Web ExclusiveOne-quarter of workers in Europe report feeling stressed at work all or most of the time, and a similar proportion say that work affects their health negatively.

Psychosocial risks — for example, monotonous tasks, high work intensity, tight deadlines, work-life unbalance, violence and harassment from the public or from colleagues — contribute to work-related stress. A new report, published as part of a Europe-wide campaign “Healthy Workplaces Manage Stress” gives a broad overview on psychosocial risks at European workplaces and gives examples on the way forward at political as well as company level —all illustrated with real-life examples and case studies.

Psychosocial risks in Europe: Prevalence and strategies for preventionis published jointly by the European Agency for Safety and Health at Work (EU-OSHA) and the European Foundation for the Improvement of Working and Living Conditions (Eurofound).

The report acknowledges the complexity of the relationship between health and work and recognizes that practical support is needed to bring about change. It provides a snapshot of working conditions and the incidence of psychosocial risks in Europe, discusses how to manage those risks in the workplace and outlines policy interventions.

Director of EU-OSHA, Dr Christa Sedlatschek, described the report as an excellent example of interagency collaboration. “One of the key messages of our 2014–15 Healthy Workplaces Campaign is that psychosocial risks, although more sensitive, can be tackled in the same systematic way as ‘“traditional’ workplace risks. By combining their strengths, EU-OSHA and Eurofound have produced a state-of-the-art review that will make an important contribution to the success of this campaign in getting that message across. In the same way, by working together, management and employees can tackle workplace stress effectively.”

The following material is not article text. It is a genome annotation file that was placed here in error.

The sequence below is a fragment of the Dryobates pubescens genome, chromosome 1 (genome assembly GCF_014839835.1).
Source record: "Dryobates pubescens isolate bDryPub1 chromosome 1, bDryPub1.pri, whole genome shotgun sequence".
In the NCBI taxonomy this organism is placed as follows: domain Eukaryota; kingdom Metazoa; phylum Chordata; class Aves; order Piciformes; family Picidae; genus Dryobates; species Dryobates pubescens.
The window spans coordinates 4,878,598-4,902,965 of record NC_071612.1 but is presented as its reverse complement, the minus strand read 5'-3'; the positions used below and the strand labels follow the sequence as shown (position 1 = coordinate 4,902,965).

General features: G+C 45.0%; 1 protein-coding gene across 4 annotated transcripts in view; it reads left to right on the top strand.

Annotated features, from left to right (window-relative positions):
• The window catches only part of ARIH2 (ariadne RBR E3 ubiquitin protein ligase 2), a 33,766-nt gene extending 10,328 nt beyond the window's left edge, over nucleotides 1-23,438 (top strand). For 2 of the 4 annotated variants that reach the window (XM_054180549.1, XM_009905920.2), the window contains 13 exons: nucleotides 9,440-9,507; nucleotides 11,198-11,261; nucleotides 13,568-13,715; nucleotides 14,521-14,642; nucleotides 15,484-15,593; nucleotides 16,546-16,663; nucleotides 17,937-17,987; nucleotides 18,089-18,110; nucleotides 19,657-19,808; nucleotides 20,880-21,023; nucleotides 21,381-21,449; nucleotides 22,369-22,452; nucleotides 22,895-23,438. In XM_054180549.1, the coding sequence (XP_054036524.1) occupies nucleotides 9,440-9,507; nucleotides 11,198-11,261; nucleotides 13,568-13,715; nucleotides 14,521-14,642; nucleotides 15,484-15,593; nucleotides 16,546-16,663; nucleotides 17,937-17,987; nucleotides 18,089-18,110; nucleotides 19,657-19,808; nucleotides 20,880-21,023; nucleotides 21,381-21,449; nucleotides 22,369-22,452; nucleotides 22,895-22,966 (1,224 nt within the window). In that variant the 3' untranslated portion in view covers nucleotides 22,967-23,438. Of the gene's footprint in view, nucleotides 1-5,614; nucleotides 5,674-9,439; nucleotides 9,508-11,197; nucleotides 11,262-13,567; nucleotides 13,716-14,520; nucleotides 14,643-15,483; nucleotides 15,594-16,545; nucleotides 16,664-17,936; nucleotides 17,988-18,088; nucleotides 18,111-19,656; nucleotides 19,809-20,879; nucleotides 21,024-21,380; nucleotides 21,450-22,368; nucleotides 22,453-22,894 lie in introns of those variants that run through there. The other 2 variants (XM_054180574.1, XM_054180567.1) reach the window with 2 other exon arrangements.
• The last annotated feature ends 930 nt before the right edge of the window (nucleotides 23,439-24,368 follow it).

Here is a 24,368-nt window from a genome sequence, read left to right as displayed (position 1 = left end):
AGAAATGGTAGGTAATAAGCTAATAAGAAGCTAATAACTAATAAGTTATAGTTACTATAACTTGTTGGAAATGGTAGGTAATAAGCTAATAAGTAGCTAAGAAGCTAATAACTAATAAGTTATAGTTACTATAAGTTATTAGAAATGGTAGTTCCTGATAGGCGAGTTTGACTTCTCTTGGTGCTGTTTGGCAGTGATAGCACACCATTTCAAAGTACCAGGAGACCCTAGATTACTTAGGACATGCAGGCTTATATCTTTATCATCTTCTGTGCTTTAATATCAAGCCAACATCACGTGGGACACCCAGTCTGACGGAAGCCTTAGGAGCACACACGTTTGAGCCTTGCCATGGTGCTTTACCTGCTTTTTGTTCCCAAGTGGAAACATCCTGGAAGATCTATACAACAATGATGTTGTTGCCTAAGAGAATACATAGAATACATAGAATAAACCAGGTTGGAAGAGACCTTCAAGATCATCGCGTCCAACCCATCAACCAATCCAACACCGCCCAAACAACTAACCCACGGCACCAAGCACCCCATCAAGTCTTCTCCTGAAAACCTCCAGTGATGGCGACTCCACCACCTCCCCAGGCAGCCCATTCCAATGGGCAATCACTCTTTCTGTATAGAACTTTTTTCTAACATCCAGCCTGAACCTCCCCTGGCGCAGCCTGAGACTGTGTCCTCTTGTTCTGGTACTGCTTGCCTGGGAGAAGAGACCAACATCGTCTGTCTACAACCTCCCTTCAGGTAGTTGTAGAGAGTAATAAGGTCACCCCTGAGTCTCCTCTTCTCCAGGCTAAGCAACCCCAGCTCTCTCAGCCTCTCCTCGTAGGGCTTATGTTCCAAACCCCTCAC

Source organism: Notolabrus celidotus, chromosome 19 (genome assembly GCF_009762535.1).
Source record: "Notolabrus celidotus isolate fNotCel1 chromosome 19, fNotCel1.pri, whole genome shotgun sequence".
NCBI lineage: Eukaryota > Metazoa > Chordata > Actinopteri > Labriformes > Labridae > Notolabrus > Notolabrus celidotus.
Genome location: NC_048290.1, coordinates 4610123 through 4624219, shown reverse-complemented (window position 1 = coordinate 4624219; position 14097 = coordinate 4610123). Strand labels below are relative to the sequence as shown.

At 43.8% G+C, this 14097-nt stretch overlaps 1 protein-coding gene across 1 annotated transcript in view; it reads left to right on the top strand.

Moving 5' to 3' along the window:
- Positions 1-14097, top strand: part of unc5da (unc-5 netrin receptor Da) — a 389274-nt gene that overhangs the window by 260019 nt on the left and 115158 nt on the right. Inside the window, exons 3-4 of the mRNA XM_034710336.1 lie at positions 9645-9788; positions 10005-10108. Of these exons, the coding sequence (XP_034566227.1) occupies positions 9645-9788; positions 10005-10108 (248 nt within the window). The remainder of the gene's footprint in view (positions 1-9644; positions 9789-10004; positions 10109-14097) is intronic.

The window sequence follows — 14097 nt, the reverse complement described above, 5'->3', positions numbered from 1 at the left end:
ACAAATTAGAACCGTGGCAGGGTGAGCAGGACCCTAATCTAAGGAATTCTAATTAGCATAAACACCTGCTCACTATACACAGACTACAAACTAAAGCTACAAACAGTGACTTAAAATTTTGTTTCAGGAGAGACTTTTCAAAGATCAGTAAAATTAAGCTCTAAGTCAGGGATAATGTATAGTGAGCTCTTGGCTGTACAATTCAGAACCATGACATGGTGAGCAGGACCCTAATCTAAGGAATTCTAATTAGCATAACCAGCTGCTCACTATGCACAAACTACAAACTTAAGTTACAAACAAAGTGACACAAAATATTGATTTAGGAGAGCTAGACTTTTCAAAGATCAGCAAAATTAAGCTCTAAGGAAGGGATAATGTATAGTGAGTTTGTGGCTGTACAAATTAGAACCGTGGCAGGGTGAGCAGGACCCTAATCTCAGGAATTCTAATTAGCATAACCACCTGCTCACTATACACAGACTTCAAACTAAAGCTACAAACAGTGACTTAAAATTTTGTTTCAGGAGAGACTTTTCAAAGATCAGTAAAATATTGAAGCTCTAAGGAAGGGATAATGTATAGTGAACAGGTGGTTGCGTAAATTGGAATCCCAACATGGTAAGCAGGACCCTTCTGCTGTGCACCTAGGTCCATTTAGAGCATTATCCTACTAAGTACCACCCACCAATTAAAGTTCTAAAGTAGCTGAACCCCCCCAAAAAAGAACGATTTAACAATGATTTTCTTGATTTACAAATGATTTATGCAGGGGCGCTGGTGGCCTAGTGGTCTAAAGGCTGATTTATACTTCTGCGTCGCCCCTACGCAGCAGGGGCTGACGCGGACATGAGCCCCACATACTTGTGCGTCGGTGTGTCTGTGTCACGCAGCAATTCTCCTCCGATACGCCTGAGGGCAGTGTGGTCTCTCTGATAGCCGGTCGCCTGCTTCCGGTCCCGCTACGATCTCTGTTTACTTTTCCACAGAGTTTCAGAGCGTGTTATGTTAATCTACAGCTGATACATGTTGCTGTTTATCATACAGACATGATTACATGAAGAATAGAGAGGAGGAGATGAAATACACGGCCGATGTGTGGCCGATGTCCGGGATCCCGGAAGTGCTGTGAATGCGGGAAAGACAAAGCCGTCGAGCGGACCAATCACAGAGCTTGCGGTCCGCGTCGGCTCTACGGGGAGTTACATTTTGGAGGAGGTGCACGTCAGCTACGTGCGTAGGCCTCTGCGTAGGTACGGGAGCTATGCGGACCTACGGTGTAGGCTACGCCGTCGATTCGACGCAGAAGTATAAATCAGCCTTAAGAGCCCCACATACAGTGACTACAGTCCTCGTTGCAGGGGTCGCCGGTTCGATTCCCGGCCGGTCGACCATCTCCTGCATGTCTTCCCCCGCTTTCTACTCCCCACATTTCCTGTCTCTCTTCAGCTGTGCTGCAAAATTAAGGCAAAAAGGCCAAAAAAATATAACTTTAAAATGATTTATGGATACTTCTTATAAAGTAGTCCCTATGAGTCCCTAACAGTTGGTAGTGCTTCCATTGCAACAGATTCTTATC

Director of Eurofound, Juan Menéndez-Valdés, commented, “Reducing psychosocial risks and protecting workers from these risks is critical for allowing longer working lives and preventing early labour market exits. Evidence shows that policies are not developed to the same extent in all European countries, which can be explained by the different traditions of social dialogue and different governmental approaches, often related to the importance the country gives to psychosocial risks. We hope that our joint report will provide practitioners and policy-makers with both the insight and incentive to overcome these challenges of psychosocial risks in the workplace. Research shows that the role of social dialogue and social partners is relevant to raise awareness and implement interventions.”

The report was launched in Brussels on 16 October at a seminar bringing together policy-makers, occupational safety and health (OSH) professionals, researchers and representatives of employers and trade unions from across Europe to discuss and share approaches for supporting workplaces across Europe in managing psychosocial risks at work.

In the context of longer working lives, reducing the prevalence of psychosocial risk at work is essential. Policy-makers should consider specific psychosocial risks for different groups of workers, including women, to improve working conditions for all.

Although fewer people report working long hours, as presented in the report, job insecurity has increased across Europe, and in some countries work intensity has risen in companies struggling in the economic crisis. Work-related stress is often seen as a ‘sensitive’ or ‘difficult’ area — a perception that may however differ from one country to another. In particular, managers of small companies find it difficult to tackle psychosocial risks because of lack of resources or expertise.

The 2014–15 Healthy Workplaces Campaign aims to address those difficulties by providing practical advice and support, raising awareness and stimulating debate. This report and seminar contribute towards meeting that aim by supporting stakeholders with information and illustrating the benefits of working together. By pooling their expertise, Eurofound and EU-OSHA can reach out more effectively to policy-makers and Europe’s workplaces and provide them with the information and support they need to manage stress and make Europe a better place to work.